What is HR Analytics? Getting Started with People Analytics

HR departments collect an incredible amount of data. Countless job descriptions, start and end dates, compensation plans, benefits packages, and performance results are just waiting to be analysed. But the longer these datasets gather virtual dust, the more valuable insights organisations miss out on.

With the benefit of HR analytics, you can design and test evidence-based interventions and objectively evaluate key recruiting, learning and development, employee engagement, and diversity initiatives.

What is HR Analytics?

Analytics may not be top of mind when people think of HR, but it should be. HR analytics — otherwise known as people analytics, talent analytics, or workforce analytics — refers to the practice of gathering, analysing, and acting on workplace data to improve efficiency and performance. Unsurprisingly, organisations employing people analytics in decision-making are over three times more effective than their peers.

Let’s say that HR notices a certain department has significantly worse employee churn than the others. They do some digging in their HR analytics platform and find that several ex-employees complained to HR that they felt ill-equipped to handle the tasks their manager assigned to them. They also discover that this department had a pattern of exit interview results noting difficulty working with the department head.

HR now has sufficient data to initiate change in that department. They can update job descriptions to include necessary skills, administer aptitude tests during interviews, and have a frank discussion with the department head about the culture within his or her group. HR can then measure the impact of these changes on employee churn within that group over time.

The Value of People Analytics

People analytics is getting a lot of buzz. In a survey of over 1500 senior executives, Harvard Business Review found that 89% said their HR function has become “highly skilled at using data to determine future workforce plans.” Deloitte’s Human Capital Trends survey showed that 35% of respondents considered new HR technology one of the most important steps in transforming their organisation next year. LinkedIn even spotlighted people analytics as one of four major talent trends in 2020. So why is HR analytics so popular?

For one, it highlights gaps in your recruitment strategy. Based on last year’s numbers, you can calculate whether you have enough candidates in your funnel, if you’ll fall short on diversity and inclusion key performance indicators (KPIs), and if your offer acceptance rate is high or low. You can also analyse candidate feedback during the application and interview process. Are your company’s open roles compelling? Are the benefits packages competitive? Are you offering appropriate compensation?

But the power of analytics isn’t limited to recruiting. After candidates join your organisation, it can help you answer important questions like the following:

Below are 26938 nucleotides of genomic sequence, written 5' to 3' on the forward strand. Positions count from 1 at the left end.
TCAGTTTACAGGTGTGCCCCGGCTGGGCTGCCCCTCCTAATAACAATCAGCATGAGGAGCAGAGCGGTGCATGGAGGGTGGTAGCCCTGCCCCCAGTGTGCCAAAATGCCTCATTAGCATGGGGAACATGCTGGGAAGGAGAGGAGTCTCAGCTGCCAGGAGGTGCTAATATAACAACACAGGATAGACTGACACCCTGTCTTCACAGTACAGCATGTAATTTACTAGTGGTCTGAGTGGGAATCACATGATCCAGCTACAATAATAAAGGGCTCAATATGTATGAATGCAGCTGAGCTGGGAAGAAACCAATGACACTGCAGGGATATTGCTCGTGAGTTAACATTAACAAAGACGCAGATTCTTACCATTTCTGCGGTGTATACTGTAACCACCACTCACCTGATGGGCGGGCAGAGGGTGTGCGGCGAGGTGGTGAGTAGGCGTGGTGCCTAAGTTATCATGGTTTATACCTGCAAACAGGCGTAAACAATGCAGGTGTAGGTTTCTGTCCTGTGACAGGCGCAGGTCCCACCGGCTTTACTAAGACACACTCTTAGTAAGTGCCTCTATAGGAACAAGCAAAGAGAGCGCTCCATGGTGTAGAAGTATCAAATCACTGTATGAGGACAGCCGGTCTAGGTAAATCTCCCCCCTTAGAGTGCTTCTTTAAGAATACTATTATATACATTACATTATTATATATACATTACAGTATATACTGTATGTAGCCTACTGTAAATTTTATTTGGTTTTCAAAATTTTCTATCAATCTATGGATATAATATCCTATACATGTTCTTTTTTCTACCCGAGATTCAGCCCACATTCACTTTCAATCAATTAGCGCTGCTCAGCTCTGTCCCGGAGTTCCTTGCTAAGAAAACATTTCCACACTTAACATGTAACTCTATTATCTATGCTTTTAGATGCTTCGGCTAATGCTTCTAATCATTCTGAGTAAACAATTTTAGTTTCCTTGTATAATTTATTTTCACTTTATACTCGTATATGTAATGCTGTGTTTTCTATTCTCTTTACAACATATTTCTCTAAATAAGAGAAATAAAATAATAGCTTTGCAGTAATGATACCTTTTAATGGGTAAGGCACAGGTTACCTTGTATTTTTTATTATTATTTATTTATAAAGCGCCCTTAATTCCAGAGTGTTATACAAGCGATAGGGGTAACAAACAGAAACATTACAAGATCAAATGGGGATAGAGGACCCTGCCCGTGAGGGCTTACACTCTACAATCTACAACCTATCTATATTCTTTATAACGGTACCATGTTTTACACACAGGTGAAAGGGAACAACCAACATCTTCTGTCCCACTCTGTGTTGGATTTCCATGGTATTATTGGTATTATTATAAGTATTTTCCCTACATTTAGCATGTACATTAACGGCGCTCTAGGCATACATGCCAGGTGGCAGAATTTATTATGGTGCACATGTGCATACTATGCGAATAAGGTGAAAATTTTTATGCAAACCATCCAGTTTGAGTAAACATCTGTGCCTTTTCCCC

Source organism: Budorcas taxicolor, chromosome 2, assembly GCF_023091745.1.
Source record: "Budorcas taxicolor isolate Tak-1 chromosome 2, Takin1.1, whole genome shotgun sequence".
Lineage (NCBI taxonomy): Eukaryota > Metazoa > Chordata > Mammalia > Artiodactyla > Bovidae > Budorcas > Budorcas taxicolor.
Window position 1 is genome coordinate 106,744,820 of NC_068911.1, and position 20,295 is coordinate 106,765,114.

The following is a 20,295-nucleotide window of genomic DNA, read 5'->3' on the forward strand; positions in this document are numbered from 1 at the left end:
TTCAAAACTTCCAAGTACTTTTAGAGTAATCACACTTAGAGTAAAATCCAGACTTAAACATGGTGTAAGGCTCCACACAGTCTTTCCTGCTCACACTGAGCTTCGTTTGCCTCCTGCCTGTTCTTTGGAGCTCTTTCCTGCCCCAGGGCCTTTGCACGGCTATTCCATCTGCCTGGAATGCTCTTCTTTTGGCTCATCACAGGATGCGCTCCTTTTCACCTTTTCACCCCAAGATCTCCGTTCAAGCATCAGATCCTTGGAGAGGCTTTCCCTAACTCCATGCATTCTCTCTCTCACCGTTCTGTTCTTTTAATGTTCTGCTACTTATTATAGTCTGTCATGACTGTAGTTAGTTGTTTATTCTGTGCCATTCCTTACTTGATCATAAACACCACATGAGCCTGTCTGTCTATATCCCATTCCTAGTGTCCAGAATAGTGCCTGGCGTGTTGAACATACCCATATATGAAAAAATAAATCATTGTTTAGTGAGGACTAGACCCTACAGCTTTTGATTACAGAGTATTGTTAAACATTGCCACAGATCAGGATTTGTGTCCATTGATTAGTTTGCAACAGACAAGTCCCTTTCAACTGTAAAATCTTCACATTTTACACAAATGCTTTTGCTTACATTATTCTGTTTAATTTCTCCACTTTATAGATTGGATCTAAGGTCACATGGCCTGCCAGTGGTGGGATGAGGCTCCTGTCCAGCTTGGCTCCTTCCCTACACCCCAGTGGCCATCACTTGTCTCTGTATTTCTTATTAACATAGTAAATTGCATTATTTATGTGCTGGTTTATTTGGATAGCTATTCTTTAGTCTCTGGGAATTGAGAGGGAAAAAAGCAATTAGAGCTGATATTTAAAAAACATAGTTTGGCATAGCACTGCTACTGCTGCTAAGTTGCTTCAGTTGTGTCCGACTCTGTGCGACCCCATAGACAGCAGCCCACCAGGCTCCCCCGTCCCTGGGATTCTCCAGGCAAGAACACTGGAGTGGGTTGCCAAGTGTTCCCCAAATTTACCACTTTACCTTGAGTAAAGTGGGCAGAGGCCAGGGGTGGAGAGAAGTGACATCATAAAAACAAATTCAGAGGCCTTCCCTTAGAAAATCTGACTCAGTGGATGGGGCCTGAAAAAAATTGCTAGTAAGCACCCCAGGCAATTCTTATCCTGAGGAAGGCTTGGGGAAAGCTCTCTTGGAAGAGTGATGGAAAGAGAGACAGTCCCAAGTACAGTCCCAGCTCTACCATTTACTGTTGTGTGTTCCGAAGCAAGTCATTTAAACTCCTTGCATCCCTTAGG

• How long does it take new hires to get up to speed?
  • How much training do they require, and how much does that cost?
  • Which new hires are likely to leave within the next year?
  • How many will churn in 5 years?
  • Are they engaged and performing well?
  • Are you meeting your diversity goals within departments and the organisation as a whole?

Understanding where your company has room to improve is the first step to bringing about necessary change in your organisation. With the insights you gain from HR analytics, you’ll be able to improve the quality of your hires, reduce turnover, and chart a course for future success.

Examples of HR Metrics

At a high level, HR analytics identifies patterns in employee data through measuring KPIs you’ve identified. Here are a few examples of metrics you may want to prioritise.

Ramp Time

Recruiting is expensive, so companies want to make sure they get a return on their investment. See whether your recruiting and onboarding strategy is sound by measuring the time it takes for a new hire to become competent at her job — otherwise known as ramp time. Continuously tracking this metric can determine whether adjustments to recruiting and onboarding approaches are working.

Time to Hire

Time to hire is the number of days it takes from the time a role is posted to the time a candidate is finalised. Time to hire can vary dramatically depending on role type, seniority, and the job market. However, most companies aim to hit a particular time frame to keep their recruiting strategy nimble.

Employee Satisfaction Score

Unhappy employees can negatively affect every aspect of your organisation. Employee satisfaction scores — numerical averages produced based on survey responses — are a way to quantify happiness at work. Survey your organisation frequently to see how seasonality, fun events, recognition and rewards, leadership changes, and other factors impact employee satisfaction score.

Diversity Metrics

Diversity and inclusion is paramount at any company. Employees may choose to voluntarily disclose relevant information like ethnicity and race, educational attainment, or sexual orientation in response to employer questionnaires. These metrics can indicate how well your organisation is meeting its diversity objectives. You must ensure that the information is kept anonymous, secure, and confidential, and that it is not used as a basis for discrimination within your organisation.

Absenteeism Rate

Absenteeism rate is the frequency employees are away from their jobs. The company loses money when employees aren’t working, so you should watch this number closely, especially within certain departments or role levels.